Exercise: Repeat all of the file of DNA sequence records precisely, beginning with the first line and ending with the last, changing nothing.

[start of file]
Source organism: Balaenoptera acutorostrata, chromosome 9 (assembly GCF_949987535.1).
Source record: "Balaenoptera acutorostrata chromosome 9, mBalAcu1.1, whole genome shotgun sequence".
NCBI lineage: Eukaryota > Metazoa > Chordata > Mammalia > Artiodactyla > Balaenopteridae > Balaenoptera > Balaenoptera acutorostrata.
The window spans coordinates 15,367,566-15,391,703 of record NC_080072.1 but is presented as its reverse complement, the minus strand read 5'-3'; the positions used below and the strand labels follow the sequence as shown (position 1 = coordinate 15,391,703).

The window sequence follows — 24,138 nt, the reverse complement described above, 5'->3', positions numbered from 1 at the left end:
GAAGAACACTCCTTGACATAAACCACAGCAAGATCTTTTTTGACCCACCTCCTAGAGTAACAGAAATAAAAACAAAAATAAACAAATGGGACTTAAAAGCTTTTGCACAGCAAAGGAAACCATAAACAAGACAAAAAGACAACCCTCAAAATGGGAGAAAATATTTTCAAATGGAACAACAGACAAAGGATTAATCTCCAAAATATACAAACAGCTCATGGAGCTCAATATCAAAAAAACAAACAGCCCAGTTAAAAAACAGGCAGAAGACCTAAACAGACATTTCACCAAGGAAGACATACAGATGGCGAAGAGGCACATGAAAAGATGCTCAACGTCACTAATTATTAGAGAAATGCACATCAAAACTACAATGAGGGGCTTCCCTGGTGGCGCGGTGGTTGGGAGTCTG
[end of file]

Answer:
Source organism: Balaenoptera acutorostrata, chromosome 9 (assembly GCF_949987535.1).
Source record: "Balaenoptera acutorostrata chromosome 9, mBalAcu1.1, whole genome shotgun sequence".
NCBI lineage: Eukaryota > Metazoa > Chordata > Mammalia > Artiodactyla > Balaenopteridae > Balaenoptera > Balaenoptera acutorostrata.
The window spans coordinates 15,367,566-15,391,703 of record NC_080072.1 but is presented as its reverse complement, the minus strand read 5'-3'; the positions used below and the strand labels follow the sequence as shown (position 1 = coordinate 15,391,703).

The window sequence follows — 24,138 nt, the reverse complement described above, 5'->3', positions numbered from 1 at the left end:
GAAGAACACTCCTTGACATAAACCACAGCAAGATCTTTTTTGACCCACCTCCTAGAGTAACAGAAATAAAAACAAAAATAAACAAATGGGACTTAAAAGCTTTTGCACAGCAAAGGAAACCATAAACAAGACAAAAAGACAACCCTCAAAATGGGAGAAAATATTTTCAAATGGAACAACAGACAAAGGATTAATCTCCAAAATATACAAACAGCTCATGGAGCTCAATATCAAAAAAACAAACAGCCCAGTTAAAAAACAGGCAGAAGACCTAAACAGACATTTCACCAAGGAAGACATACAGATGGCGAAGAGGCACATGAAAAGATGCTCAACGTCACTAATTATTAGAGAAATGCACATCAAAACTACAATGAGGGGCTTCCCTGGTGGCGCGGTGGTTGGGAGTCTG